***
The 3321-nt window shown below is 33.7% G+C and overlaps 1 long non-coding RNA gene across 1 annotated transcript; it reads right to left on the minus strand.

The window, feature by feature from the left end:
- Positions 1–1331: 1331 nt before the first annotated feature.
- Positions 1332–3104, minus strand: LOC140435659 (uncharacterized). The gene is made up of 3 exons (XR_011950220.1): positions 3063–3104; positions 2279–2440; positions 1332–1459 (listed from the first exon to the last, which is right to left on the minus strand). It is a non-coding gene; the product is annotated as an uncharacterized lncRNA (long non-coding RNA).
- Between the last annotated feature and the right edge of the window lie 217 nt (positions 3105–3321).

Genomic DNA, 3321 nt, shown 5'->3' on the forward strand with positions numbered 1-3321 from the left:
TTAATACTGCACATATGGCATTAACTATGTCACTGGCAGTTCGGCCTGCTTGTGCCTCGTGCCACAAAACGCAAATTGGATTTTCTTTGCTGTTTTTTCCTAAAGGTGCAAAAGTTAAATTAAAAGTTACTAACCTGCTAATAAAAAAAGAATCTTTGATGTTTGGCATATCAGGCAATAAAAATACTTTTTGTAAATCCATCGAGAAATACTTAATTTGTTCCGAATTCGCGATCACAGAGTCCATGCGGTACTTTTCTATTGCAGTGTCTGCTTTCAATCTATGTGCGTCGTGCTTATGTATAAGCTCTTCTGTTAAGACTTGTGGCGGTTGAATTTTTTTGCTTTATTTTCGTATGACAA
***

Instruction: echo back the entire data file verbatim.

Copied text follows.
The 3321-nt window shown below is 33.7% G+C and overlaps 1 long non-coding RNA gene across 1 annotated transcript; it reads right to left on the minus strand.

The window, feature by feature from the left end:
- Positions 1–1331: 1331 nt before the first annotated feature.
- Positions 1332–3104, minus strand: LOC140435659 (uncharacterized). The gene is made up of 3 exons (XR_011950220.1): positions 3063–3104; positions 2279–2440; positions 1332–1459 (listed from the first exon to the last, which is right to left on the minus strand). It is a non-coding gene; the product is annotated as an uncharacterized lncRNA (long non-coding RNA).
- Between the last annotated feature and the right edge of the window lie 217 nt (positions 3105–3321).

Genomic DNA, 3321 nt, shown 5'->3' on the forward strand with positions numbered 1-3321 from the left:
TTAATACTGCACATATGGCATTAACTATGTCACTGGCAGTTCGGCCTGCTTGTGCCTCGTGCCACAAAACGCAAATTGGATTTTCTTTGCTGTTTTTTCCTAAAGGTGCAAAAGTTAAATTAAAAGTTACTAACCTGCTAATAAAAAAAGAATCTTTGATGTTTGGCATATCAGGCAATAAAAATACTTTTTGTAAATCCATCGAGAAATACTTAATTTGTTCCGAATTCGCGATCACAGAGTCCATGCGGTACTTTTCTATTGCAGTGTCTGCTTTCAATCTATGTGCGTCGTGCTTATGTATAAGCTCTTCTGTTAAGACTTGTGGCGGTTGAATTTTTTTGCTTTATTTTCGTATGACAA